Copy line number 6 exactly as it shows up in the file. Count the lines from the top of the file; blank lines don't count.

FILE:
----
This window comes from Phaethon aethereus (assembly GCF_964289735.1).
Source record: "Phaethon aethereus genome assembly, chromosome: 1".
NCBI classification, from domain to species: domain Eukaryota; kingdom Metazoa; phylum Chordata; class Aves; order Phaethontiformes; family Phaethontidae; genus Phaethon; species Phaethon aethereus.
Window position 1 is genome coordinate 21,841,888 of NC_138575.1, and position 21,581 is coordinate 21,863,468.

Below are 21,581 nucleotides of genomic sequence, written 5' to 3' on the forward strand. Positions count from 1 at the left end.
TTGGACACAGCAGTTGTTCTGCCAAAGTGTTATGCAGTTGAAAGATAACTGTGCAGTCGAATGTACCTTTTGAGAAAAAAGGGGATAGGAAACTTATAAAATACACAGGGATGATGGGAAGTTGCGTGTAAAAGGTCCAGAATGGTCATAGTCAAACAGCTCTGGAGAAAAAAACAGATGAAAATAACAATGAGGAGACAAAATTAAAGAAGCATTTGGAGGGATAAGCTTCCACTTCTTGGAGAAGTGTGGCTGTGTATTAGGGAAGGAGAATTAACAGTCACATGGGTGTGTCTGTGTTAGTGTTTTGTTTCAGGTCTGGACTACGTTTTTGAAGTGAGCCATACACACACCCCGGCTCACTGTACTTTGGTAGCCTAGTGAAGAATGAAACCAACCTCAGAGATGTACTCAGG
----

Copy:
TTGGACACAGCAGTTGTTCTGCCAAAGTGTTATGCAGTTGAAAGATAACTGTGCAGTCGAATGTACCTTTTGAGAAAAAAGGGGATAGGAAACTTATAAAATACACAGGGATGATGGGAAGTTGCGTGTAAAAGGTCCAGAATGGTCATAGTCAAACAGCTCTGGAGAAAAAAACAGATGAAAATAACAATGAGGAGACAAAATTAAAGAAGCATTTGGAGGGATAAGCTTCCACTTCTTGGAGAAGTGTGGCTGTGTATTAGGGAAGGAGAATTAACAGTCACATGGGTGTGTCTGTGTTAGTGTTTTGTTTCAGGTCTGGACTACGTTTTTGAAGTGAGCCATACACACACCCCGGCTCACTGTACTTTGGTAGCCTAGTGAAGAATGAAACCAACCTCAGAGATGTACTCAGG